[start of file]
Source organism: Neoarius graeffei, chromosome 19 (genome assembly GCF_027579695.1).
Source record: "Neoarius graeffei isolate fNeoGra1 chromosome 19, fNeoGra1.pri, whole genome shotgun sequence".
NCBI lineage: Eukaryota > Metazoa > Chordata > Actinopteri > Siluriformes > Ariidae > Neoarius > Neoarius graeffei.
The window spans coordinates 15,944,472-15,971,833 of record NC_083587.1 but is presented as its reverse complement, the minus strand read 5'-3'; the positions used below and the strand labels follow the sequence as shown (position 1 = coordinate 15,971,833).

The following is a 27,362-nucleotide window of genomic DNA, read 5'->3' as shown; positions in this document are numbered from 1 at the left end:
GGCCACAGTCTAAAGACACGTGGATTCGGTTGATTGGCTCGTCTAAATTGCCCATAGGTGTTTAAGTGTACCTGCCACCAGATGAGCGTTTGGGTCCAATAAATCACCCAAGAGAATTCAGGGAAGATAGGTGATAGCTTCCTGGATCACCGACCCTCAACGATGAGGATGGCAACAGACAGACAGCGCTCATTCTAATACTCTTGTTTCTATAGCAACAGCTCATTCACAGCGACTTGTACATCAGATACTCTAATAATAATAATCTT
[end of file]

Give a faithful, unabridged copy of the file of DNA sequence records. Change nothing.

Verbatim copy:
Source organism: Neoarius graeffei, chromosome 19 (genome assembly GCF_027579695.1).
Source record: "Neoarius graeffei isolate fNeoGra1 chromosome 19, fNeoGra1.pri, whole genome shotgun sequence".
NCBI lineage: Eukaryota > Metazoa > Chordata > Actinopteri > Siluriformes > Ariidae > Neoarius > Neoarius graeffei.
The window spans coordinates 15,944,472-15,971,833 of record NC_083587.1 but is presented as its reverse complement, the minus strand read 5'-3'; the positions used below and the strand labels follow the sequence as shown (position 1 = coordinate 15,971,833).

The following is a 27,362-nucleotide window of genomic DNA, read 5'->3' as shown; positions in this document are numbered from 1 at the left end:
GGCCACAGTCTAAAGACACGTGGATTCGGTTGATTGGCTCGTCTAAATTGCCCATAGGTGTTTAAGTGTACCTGCCACCAGATGAGCGTTTGGGTCCAATAAATCACCCAAGAGAATTCAGGGAAGATAGGTGATAGCTTCCTGGATCACCGACCCTCAACGATGAGGATGGCAACAGACAGACAGCGCTCATTCTAATACTCTTGTTTCTATAGCAACAGCTCATTCACAGCGACTTGTACATCAGATACTCTAATAATAATAATCTT